Taken from someone (sorry I don't have your name!) who posted this earlier:
'A bagful of (9) ice-breakers'
Here is a selection of ten ice-breakers (5-12 mins) that I have used at upper levels (Upper.Int. and above) - most however, could also be adapted for lower levels.
1. SPELLING MATCH - to revise recently presented 'difficult' words (8-14 words).
Here you choose a number of words you wish to test and divide the class into two teams (A and B). First, read out word one to team A and between them, they have to spell it verbally (slowly). If they spell the whole word without having to correct themselves, they score one point but if at any point they call out an incorrect letter (in sequence) then the 'part-word' is handed over to team B to complete (and back again if they make an error). This proceeds until one team finishes off the word. You keep on going in the game (i.e. word 1 - team A, word 2 - team B etc.) until all the words have been presented. Then simply tot up the points to see which team has won (if there hasn't been a draw that is). This is a fun, competitive way of revising vocab and practising spelling.
2. TEACHING/PRACTISING IDIOMS BY DEMONSTRATION (IDIODEM). Here the teacher can choose 6-10 idioms (new or recently presented) and simply demonstrate them with realia. It's up to you to choose idioms that lend themselves to this, e.g. to cut corners, (no) strings attached, hit the nail on the head etc. You could also present idioms pictorially. And finally, you could get the students themselves to present idioms in such ways.
3. 'IMAGINE YOU ARE A/AN...' (animate or inanimate things, e.g. a leaf, a snail, a stamp, a balloon etc.). This is a fun speaking activity where each student in the gp. chooses a card (with an animate/inanimate object typed or written on it) blindly- you could number the cards and they choose a number. Then they simply in turn, talk about their 'life' as the thing in question whilst others have to guess (for one point) what the object is. At the end you just add up the points to find the winner. As a follow-up activity in class, you could have a short discussion (say at the end of the lesson) with each student 'playing their given role'. A homework option could be to get students to write a composition on one of the things, e.g. 'My life as a snail'.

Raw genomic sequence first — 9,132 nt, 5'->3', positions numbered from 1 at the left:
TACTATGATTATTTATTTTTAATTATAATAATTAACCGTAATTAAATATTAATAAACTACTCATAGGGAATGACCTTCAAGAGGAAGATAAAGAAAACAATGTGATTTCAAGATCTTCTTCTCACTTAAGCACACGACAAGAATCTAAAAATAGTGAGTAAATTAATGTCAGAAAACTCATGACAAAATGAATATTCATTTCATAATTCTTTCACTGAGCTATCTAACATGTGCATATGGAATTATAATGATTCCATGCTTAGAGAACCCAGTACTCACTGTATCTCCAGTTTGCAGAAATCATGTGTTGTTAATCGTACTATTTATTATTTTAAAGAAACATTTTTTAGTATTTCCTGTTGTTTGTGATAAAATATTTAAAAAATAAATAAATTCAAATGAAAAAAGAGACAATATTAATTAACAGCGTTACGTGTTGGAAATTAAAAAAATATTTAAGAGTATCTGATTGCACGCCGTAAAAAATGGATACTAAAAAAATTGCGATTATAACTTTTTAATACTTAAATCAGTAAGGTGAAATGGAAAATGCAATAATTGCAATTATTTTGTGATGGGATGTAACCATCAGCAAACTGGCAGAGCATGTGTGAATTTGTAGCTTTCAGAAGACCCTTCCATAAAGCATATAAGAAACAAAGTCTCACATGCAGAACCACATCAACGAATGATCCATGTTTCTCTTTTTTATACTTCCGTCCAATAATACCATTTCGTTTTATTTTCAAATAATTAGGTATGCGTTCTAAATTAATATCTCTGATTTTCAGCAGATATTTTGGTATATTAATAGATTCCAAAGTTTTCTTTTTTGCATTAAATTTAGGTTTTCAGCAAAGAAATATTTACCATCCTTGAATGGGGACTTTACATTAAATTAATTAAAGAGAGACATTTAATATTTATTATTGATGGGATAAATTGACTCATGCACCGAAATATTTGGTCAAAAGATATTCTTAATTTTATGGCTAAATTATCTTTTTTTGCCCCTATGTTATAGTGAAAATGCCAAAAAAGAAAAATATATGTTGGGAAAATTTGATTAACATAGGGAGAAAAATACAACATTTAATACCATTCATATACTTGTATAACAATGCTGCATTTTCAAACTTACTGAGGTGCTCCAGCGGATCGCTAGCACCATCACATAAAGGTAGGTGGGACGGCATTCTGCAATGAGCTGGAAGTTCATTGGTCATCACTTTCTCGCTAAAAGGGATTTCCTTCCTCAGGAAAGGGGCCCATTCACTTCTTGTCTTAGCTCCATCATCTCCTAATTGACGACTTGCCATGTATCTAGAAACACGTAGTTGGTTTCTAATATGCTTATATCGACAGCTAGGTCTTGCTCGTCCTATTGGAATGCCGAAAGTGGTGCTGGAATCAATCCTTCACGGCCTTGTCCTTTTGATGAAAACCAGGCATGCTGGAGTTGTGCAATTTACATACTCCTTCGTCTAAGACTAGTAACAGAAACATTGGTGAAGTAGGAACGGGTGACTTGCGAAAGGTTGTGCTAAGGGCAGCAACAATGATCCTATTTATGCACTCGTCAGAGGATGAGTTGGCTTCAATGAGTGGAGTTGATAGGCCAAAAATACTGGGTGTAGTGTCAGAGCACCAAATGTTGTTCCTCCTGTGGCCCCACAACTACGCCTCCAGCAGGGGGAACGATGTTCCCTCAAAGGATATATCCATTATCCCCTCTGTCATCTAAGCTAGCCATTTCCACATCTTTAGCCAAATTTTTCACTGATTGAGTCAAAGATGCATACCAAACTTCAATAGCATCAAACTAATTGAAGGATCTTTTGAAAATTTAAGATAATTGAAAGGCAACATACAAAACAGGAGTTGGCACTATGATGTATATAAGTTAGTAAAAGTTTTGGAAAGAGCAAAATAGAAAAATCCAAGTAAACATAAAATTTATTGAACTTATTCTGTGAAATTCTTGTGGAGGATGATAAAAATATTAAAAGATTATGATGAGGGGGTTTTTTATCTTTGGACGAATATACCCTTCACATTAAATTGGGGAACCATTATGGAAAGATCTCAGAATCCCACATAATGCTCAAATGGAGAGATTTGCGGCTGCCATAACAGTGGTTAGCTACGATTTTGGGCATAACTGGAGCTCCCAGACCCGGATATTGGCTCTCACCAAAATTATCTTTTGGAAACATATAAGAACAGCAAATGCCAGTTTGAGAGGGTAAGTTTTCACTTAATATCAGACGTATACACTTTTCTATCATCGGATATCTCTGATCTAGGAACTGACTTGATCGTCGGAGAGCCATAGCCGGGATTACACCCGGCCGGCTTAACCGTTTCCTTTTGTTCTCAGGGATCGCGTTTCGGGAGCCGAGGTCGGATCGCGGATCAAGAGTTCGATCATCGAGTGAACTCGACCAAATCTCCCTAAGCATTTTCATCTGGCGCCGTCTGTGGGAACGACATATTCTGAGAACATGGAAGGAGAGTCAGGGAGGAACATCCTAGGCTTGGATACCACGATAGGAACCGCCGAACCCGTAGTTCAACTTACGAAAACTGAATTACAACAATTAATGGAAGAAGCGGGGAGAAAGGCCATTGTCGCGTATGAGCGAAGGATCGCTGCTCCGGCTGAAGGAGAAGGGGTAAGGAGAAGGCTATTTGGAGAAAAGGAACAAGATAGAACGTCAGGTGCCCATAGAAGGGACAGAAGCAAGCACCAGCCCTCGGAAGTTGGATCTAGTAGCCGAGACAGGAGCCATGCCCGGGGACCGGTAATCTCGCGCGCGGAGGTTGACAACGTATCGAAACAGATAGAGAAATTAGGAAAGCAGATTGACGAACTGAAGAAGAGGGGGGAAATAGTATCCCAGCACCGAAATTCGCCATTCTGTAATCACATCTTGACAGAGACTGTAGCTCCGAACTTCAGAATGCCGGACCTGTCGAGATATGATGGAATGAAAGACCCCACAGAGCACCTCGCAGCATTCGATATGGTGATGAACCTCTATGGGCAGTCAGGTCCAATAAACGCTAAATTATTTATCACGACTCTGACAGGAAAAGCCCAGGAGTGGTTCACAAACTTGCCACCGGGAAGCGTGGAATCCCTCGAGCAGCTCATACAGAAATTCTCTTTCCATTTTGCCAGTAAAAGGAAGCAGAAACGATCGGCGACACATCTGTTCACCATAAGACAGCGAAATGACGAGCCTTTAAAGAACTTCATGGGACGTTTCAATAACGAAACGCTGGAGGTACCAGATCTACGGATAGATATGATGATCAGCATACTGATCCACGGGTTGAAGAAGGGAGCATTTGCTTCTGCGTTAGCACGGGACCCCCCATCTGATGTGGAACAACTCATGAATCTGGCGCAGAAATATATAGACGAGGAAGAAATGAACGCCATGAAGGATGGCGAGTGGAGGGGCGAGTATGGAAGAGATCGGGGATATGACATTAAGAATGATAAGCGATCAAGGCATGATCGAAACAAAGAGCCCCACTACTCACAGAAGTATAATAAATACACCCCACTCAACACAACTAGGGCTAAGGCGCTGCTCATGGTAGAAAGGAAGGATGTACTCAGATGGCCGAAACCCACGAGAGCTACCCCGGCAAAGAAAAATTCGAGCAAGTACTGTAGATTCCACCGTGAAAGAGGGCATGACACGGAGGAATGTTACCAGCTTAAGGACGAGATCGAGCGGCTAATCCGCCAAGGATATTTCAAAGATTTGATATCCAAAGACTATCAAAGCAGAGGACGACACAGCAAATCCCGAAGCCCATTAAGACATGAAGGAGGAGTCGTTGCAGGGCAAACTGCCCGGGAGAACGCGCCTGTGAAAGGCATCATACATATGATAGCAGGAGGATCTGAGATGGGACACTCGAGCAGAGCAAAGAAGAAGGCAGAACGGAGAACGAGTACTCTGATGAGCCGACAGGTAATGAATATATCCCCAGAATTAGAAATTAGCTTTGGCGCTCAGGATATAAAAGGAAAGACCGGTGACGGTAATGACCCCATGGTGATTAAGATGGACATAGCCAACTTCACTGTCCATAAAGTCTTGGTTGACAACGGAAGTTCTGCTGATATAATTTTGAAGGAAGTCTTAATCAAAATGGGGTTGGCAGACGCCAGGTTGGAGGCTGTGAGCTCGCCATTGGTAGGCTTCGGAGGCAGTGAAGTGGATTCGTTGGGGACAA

4. BLANKED NEWSPAPER HEADLINES - Just find 20-30 newspaper headlines with a 'guessable' word blanked. Have 2-4 teams, who must write their guesses independently on a piece of card/paper and then hold it up. Allocate say 3 points for the exact word in the original word and 1 or 2 points for reasonable alternatives. The team with the most points will be declared the winner. This activity is based on the former British TV show 'Blankety Blank'. My SS have had great fun with this.
5. MISSING PARTICLES (Phrasal verbs practice) - similar to activity 5 above but you only use phrasal verbs and blank out the particle (in most cases this will be a preposition).
6.ANAGRAMS - again, a fun activity. I find it good to write the letters on individual 'squares' of card, which can be colour/number-coded. This enables the letters to be easily manipulated. Put the SS into pairs and allocate one point for the pair which comes up with the answer first. A good idea is to start with say a 5-letter anagram (e.g. break-brake) and gradually present anagrams with progressively more letters. Determine the winning pair on points accumulated. Great fun!